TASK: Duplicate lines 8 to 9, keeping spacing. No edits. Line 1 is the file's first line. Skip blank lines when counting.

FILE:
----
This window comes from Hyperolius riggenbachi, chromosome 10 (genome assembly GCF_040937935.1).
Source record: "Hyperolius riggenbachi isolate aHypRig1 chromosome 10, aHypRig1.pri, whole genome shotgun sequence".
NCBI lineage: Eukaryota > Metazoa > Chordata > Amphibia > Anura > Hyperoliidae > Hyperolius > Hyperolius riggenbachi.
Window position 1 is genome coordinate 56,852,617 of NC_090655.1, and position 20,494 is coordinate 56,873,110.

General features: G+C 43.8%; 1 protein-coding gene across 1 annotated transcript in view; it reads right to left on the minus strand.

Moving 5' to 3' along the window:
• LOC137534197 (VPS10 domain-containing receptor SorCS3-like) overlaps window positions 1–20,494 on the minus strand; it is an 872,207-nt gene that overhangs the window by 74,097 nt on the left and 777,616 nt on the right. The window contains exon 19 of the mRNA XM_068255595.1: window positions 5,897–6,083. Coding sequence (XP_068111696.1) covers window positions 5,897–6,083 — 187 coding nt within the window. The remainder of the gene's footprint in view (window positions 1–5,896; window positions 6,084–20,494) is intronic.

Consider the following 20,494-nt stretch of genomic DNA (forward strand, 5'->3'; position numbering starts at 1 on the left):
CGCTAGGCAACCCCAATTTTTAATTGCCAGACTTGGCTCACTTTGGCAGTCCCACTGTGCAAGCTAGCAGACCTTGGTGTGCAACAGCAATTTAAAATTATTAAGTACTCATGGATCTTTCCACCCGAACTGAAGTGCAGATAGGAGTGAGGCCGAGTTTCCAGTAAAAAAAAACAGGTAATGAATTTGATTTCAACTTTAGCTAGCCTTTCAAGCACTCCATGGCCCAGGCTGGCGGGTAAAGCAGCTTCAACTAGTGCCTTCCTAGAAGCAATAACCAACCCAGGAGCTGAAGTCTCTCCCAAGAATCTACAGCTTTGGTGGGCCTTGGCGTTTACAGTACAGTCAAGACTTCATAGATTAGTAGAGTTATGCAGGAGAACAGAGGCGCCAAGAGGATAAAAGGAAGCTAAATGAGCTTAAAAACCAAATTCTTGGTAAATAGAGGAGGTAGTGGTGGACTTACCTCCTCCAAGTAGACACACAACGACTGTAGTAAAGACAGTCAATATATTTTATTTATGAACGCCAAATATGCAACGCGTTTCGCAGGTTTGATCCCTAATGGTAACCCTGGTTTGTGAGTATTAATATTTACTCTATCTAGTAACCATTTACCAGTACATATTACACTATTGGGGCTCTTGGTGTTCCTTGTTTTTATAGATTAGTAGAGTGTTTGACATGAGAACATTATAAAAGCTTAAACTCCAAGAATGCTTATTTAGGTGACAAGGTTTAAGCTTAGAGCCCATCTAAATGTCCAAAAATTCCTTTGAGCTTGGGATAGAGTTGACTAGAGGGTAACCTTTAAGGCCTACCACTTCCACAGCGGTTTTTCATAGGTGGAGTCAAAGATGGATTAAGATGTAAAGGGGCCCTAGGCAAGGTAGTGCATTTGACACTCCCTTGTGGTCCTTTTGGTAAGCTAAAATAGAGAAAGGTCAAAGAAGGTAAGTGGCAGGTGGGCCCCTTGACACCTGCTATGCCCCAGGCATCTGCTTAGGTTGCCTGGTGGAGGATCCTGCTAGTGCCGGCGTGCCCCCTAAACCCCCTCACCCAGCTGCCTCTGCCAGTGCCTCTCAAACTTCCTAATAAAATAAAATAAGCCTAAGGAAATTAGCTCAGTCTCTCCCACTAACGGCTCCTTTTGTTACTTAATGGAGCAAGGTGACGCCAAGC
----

Consider the following 20,494-nt stretch of genomic DNA (forward strand, 5'->3'; position numbering starts at 1 on the left):
CGCTAGGCAACCCCAATTTTTAATTGCCAGACTTGGCTCACTTTGGCAGTCCCACTGTGCAAGCTAGCAGACCTTGGTGTGCAACAGCAATTTAAAATTATTAAGTACTCATGGATCTTTCCACCCGAACTGAAGTGCAGATAGGAGTGAGGCCGAGTTTCCAGTAAAAAAAAACAGGTAATGAATTTGATTTCAACTTTAGCTAGCCTTTCAAGCACTCCATGGCCCAGGCTGGCGGGTAAAGCAGCTTCAACTAGTGCCTTCCTAGAAGCAATAACCAACCCAGGAGCTGAAGTCTCTCCCAAGAATCTACAGCTTTGGTGGGCCTTGGCGTTTACAGTACAGTCAAGACTTCATAGATTAGTAGAGTTATGCAGGAGAACAGAGGCGCCAAGAGGATAAAAGGAAGCTAAATGAGCTTAAAAACCAAATTCTTGGTAAATAGAGGAGGTAGTGGTGGACTTACCTCCTCCAAGTAGACACACAACGACTGTAGTAAAGACAGTCAATATATTTTATTTATGAACGCCAAATATGCAACGCGTTTCGCAGGTTTGATCCCTAATGGTAACCCTGGTTTGTGAGTATTAATATTTACTCTATCTAGTAACCATTTACCAGTACATATTACACTATTGGGGCTCTTGGTGTTCCTTGTTTTTATAGATTAGTAGAGTGTTTGACATGAGAACATTATAAAAGCTTAAACTCCAAGAATGCTTATTTAGGTGACAAGGTTTAAGCTTAGAGCCCATCTAAATGTCCAAAAATTCCTTTGAGCTTGGGATAGAGTTGACTAGAGGGTAACCTTTAAGGCCTACCACTTCCACAGCGGTTTTTCATAGGTGGAGTCAAAGATGGATTAAGATGTAAAGGGGCCCTAGGCAAGGTAGTGCATTTGACACTCCCTTGTGGTCCTTTTGGTAAGCTAAAATAGAGAAAGGTCAAAGAAGGTAAGTGGCAGGTGGGCCCCTTGACACCTGCTATGCCCCAGGCATCTGCTTAGGTTGCCTGGTGGAGGATCCTGCTAGTGCCGGCGTGCCCCCTAAACCCCCTCACCCAGCTGCCTCTGCCAGTGCCTCTCAAACTTCCTAATAAAATAAAATAAGCCTAAGGAAATTAGCTCAGTCTCTCCCACTAACGGCTCCTTTTGTTACTTAATGGAGCAAGGTGACGCCAAGC